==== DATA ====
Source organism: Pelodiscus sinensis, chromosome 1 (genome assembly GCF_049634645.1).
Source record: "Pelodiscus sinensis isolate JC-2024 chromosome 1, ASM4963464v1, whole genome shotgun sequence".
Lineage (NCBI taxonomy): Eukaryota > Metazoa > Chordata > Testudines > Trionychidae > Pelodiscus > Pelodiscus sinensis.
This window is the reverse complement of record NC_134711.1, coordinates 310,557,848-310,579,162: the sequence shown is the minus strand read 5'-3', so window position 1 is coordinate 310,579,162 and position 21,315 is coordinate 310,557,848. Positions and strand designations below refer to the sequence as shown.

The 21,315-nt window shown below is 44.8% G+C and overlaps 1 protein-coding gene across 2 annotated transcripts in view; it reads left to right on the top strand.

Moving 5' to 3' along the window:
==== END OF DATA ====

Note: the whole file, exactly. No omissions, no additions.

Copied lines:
Source organism: Pelodiscus sinensis, chromosome 1 (genome assembly GCF_049634645.1).
Source record: "Pelodiscus sinensis isolate JC-2024 chromosome 1, ASM4963464v1, whole genome shotgun sequence".
Lineage (NCBI taxonomy): Eukaryota > Metazoa > Chordata > Testudines > Trionychidae > Pelodiscus > Pelodiscus sinensis.
This window is the reverse complement of record NC_134711.1, coordinates 310,557,848-310,579,162: the sequence shown is the minus strand read 5'-3', so window position 1 is coordinate 310,579,162 and position 21,315 is coordinate 310,557,848. Positions and strand designations below refer to the sequence as shown.

The 21,315-nt window shown below is 44.8% G+C and overlaps 1 protein-coding gene across 2 annotated transcripts in view; it reads left to right on the top strand.

Moving 5' to 3' along the window: